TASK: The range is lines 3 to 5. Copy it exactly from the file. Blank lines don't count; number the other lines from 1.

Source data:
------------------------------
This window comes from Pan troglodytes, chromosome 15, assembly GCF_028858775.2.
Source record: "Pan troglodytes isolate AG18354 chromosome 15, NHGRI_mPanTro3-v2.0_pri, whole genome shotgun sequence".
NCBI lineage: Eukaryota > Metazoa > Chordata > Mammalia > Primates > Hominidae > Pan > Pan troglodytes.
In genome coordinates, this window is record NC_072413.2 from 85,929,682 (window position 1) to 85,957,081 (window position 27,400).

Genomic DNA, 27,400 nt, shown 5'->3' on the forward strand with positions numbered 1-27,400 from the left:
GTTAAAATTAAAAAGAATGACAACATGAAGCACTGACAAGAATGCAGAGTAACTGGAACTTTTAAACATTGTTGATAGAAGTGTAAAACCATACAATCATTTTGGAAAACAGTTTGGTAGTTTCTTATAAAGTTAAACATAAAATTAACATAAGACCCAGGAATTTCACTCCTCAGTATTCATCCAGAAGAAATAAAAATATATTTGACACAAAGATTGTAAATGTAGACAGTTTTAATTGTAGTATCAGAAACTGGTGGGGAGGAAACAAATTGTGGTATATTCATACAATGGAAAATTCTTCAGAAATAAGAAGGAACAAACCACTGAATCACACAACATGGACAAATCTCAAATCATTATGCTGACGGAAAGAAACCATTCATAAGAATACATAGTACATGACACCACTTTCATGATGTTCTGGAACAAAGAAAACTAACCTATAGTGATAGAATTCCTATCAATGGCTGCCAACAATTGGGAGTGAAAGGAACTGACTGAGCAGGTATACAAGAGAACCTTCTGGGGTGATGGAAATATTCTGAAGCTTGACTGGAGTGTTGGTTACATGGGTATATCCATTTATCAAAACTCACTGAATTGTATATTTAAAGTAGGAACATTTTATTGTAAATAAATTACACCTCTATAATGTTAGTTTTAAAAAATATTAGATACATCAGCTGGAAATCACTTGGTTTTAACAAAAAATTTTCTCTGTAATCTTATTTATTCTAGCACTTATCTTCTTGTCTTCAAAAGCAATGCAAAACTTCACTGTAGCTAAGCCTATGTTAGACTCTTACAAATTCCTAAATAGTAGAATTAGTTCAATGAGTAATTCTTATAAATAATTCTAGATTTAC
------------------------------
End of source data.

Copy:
NCBI lineage: Eukaryota > Metazoa > Chordata > Mammalia > Primates > Hominidae > Pan > Pan troglodytes.
In genome coordinates, this window is record NC_072413.2 from 85,929,682 (window position 1) to 85,957,081 (window position 27,400).

Genomic DNA, 27,400 nt, shown 5'->3' on the forward strand with positions numbered 1-27,400 from the left: